The categories defining quality include verification (or structural and process) measures, safety measures, risk-adjusted clinical outcomes, patient experience, and patient-reported outcome measures (PROMs).7 The verification measures as a set represent the infrastructure, resources, and processes needed to deliver optimal care with high reliability. When a care delivery system is verified by a third party, the public is assured that complex care models and clinical pathways have the appropriate resources, that care is coordinated across the phases of surgical care, and that there is shared accountability. Patient experience will reflect whether patients felt they were treated respectfully, whether they felt their voice was heard and personal goals understood, and if they experienced a trusting relationship with the care team. Clinical outcome measures should be condition-specific using risk-adjusted data measured by clinically defined metrics of outcomes that matter to patients.
PROMs indicate whether the operation or intervention was successful based on why the patient sought care and whether the treatment was able to deliver results on the initial goals of care. PROMs may include such factors as whether the patient was able to regain function, if the treatment relieved their pain, if they were able to return to normal activities, and so on. PROMs also can be used for digital symptom monitoring, as they have been shown to be effective at improving symptom control, quality of life, survival for cancer patients and less frequent emergency department visits.8,9 Dimensions that are critical for inclusion in the “numerator” of a value relationship will vary based on the condition. The numerator for colon cancer will be different from what is needed for breast cancer, a knee replacement, mental health conditions, and so on.
But how do we pull these dimensions together in a way that is meaningful to patients so they can apply their own judgment to their needs? To do this, patients must be educated about their choices, become the center of the shared decision-making process, and feel respected and part of a trusted relationship with the care team in order to determine their goals of care and what dimensions they value most. Then, the expression of value to patients must be described in terms that are meaningful to them and mapped to dimensions of their condition that support that goal.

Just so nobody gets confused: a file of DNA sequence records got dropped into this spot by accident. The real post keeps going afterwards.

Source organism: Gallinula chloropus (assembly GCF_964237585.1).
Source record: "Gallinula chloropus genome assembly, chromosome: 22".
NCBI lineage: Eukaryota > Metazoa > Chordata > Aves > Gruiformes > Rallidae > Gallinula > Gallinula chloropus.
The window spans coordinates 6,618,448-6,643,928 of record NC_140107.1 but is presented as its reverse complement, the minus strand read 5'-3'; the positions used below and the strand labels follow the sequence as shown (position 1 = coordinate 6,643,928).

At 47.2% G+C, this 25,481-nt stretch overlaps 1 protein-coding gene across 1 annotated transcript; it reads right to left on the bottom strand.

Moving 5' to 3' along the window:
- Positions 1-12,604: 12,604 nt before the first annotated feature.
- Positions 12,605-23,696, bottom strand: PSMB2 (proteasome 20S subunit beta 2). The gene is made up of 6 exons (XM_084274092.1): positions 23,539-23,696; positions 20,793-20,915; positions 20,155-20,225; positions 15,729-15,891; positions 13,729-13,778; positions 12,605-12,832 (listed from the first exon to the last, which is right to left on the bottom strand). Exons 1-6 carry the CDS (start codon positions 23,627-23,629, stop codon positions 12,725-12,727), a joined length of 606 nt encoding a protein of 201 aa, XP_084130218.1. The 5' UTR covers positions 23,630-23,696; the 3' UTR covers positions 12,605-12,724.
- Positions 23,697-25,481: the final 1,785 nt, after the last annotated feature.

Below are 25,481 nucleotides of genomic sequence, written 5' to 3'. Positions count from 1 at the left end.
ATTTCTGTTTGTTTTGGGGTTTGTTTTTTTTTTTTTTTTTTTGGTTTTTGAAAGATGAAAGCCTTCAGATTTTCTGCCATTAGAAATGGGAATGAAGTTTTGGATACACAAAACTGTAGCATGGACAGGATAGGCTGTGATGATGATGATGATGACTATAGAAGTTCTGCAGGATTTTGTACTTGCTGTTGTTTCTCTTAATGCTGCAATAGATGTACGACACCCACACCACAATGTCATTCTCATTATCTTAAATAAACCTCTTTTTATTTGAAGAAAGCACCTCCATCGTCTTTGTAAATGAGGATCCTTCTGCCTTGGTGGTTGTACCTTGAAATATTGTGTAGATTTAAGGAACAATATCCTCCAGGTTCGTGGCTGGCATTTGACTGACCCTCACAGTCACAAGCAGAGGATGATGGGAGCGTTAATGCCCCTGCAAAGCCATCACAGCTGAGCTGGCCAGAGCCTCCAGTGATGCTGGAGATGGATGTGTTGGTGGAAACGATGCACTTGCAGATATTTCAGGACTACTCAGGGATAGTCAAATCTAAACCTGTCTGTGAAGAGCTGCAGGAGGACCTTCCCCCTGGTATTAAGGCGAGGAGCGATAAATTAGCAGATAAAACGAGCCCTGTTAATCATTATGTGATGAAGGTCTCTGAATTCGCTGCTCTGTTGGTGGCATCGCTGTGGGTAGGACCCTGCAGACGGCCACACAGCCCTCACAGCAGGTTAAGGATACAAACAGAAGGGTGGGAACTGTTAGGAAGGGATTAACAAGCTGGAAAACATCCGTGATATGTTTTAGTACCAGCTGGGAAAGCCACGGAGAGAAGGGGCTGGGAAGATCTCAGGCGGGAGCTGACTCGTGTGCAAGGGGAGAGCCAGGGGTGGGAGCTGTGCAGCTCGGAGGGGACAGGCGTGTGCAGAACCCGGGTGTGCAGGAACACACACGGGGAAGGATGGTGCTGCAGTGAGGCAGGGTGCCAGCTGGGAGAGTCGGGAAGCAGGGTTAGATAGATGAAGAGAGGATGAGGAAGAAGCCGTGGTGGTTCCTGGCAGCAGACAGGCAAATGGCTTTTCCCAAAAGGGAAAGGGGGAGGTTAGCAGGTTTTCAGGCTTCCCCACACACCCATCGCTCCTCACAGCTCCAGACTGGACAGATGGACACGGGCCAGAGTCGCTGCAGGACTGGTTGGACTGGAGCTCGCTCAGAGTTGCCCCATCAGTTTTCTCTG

Value should be expressed graphically for ease of interpretation. The graphics should visually convey the many complex dimensions of a condition and be easily understood by the intended audience. Patients and clinicians have grown accustomed to bar charts, which is one way to express the dimensions, but we offer some additional graphics that might help bridge the gap between patient goals and how the clinician assesses a condition so that the assessment aligns with that goal. To illustrate how to assess value based on the many dimensions that matter to the patient, we offer a hypothetical patient as an example.
Value expression: A hypothetical breast cancer patient
For illustrative purposes, we consider what value expression might look like for a breast cancer patient. However, the metrics and tools used to assess value for breast cancer and other conditions will need to be tested and validated before implementation.
A 67-year-old female with a suspicious mass with calcification on breast imaging (mammogram) is being referred for diagnostic and subsequent treatment. She has some underlying medical conditions and is selecting her site for further care based on her primary care physician’s recommendations and referrals from family and friends. To determine what matters to a patient, the clinician would share a breast cancer diagram (like the one shown in Figure 1) to help facilitate the establishment of goals for the patient’s condition and foster the shared decision-making process. What is most important to the patient? To prolong life, share in decision-making, retain some sense of normal living, optimize functional and psychosocial status, and so forth, are all potential goals of care.
FIGURE 1. PATIENT GOALS OF CARE IN BREAST CANCER
A patient’s assessment of what is valuable begins simply, and as care increases in complexity the patient’s expectations evolve. A final patient assessment of value is multidimensional and complex, stemming from overall health and the conditions that alter health status. Factors such as age, cultural background, race, ethnicity, past experience with the health care system, access to care and affordability, to name a few, are all part of a patient’s calculus when applying judgments and setting personal health care goals. Patients build their numerator of value based on the outcomes of care that matter to them.